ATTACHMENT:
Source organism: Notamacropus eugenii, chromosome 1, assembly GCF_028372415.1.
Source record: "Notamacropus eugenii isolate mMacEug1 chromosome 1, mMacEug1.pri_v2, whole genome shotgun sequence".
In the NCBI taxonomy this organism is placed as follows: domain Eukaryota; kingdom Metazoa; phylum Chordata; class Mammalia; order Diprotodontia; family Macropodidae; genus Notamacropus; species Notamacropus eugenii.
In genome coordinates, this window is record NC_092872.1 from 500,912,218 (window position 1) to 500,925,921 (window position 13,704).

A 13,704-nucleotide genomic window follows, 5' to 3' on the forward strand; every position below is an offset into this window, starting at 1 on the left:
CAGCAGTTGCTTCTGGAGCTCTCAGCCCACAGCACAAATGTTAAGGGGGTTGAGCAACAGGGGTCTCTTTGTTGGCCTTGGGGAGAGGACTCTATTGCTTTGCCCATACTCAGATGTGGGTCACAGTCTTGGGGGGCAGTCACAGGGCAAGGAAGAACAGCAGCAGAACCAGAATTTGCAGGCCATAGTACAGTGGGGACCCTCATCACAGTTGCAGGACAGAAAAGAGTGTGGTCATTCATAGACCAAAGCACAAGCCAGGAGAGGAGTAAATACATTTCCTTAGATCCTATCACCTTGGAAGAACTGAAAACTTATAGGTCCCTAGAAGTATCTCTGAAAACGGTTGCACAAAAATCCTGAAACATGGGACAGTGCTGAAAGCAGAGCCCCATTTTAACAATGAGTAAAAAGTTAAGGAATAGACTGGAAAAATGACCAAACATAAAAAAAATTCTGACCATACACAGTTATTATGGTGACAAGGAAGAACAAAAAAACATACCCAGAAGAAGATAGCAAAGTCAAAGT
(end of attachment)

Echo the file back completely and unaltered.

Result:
Source organism: Notamacropus eugenii, chromosome 1, assembly GCF_028372415.1.
Source record: "Notamacropus eugenii isolate mMacEug1 chromosome 1, mMacEug1.pri_v2, whole genome shotgun sequence".
In the NCBI taxonomy this organism is placed as follows: domain Eukaryota; kingdom Metazoa; phylum Chordata; class Mammalia; order Diprotodontia; family Macropodidae; genus Notamacropus; species Notamacropus eugenii.
In genome coordinates, this window is record NC_092872.1 from 500,912,218 (window position 1) to 500,925,921 (window position 13,704).

A 13,704-nucleotide genomic window follows, 5' to 3' on the forward strand; every position below is an offset into this window, starting at 1 on the left:
CAGCAGTTGCTTCTGGAGCTCTCAGCCCACAGCACAAATGTTAAGGGGGTTGAGCAACAGGGGTCTCTTTGTTGGCCTTGGGGAGAGGACTCTATTGCTTTGCCCATACTCAGATGTGGGTCACAGTCTTGGGGGGCAGTCACAGGGCAAGGAAGAACAGCAGCAGAACCAGAATTTGCAGGCCATAGTACAGTGGGGACCCTCATCACAGTTGCAGGACAGAAAAGAGTGTGGTCATTCATAGACCAAAGCACAAGCCAGGAGAGGAGTAAATACATTTCCTTAGATCCTATCACCTTGGAAGAACTGAAAACTTATAGGTCCCTAGAAGTATCTCTGAAAACGGTTGCACAAAAATCCTGAAACATGGGACAGTGCTGAAAGCAGAGCCCCATTTTAACAATGAGTAAAAAGTTAAGGAATAGACTGGAAAAATGACCAAACATAAAAAAAATTCTGACCATACACAGTTATTATGGTGACAAGGAAGAACAAAAAAACATACCCAGAAGAAGATAGCAAAGTCAAAGT